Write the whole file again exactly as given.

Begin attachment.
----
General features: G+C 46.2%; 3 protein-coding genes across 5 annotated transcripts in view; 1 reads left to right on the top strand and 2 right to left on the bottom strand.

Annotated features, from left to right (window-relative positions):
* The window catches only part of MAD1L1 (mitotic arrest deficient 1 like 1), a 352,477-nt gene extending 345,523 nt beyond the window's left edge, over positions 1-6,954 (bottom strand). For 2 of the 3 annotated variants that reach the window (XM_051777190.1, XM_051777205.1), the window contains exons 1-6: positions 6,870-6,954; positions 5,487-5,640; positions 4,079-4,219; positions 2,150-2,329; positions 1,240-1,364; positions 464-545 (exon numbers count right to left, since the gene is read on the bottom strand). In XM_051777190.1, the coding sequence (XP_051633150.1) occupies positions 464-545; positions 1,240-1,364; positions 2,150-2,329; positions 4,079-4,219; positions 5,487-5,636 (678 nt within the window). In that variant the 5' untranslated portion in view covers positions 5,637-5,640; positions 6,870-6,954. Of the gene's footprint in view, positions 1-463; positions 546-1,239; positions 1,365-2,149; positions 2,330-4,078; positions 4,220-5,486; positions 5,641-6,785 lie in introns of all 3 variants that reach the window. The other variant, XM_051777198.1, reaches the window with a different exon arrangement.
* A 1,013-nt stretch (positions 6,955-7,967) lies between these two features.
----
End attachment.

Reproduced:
General features: G+C 46.2%; 3 protein-coding genes across 5 annotated transcripts in view; 1 reads left to right on the top strand and 2 right to left on the bottom strand.

Annotated features, from left to right (window-relative positions):
* The window catches only part of MAD1L1 (mitotic arrest deficient 1 like 1), a 352,477-nt gene extending 345,523 nt beyond the window's left edge, over positions 1-6,954 (bottom strand). For 2 of the 3 annotated variants that reach the window (XM_051777190.1, XM_051777205.1), the window contains exons 1-6: positions 6,870-6,954; positions 5,487-5,640; positions 4,079-4,219; positions 2,150-2,329; positions 1,240-1,364; positions 464-545 (exon numbers count right to left, since the gene is read on the bottom strand). In XM_051777190.1, the coding sequence (XP_051633150.1) occupies positions 464-545; positions 1,240-1,364; positions 2,150-2,329; positions 4,079-4,219; positions 5,487-5,636 (678 nt within the window). In that variant the 5' untranslated portion in view covers positions 5,637-5,640; positions 6,870-6,954. Of the gene's footprint in view, positions 1-463; positions 546-1,239; positions 1,365-2,149; positions 2,330-4,078; positions 4,220-5,486; positions 5,641-6,785 lie in introns of all 3 variants that reach the window. The other variant, XM_051777198.1, reaches the window with a different exon arrangement.
* A 1,013-nt stretch (positions 6,955-7,967) lies between these two features.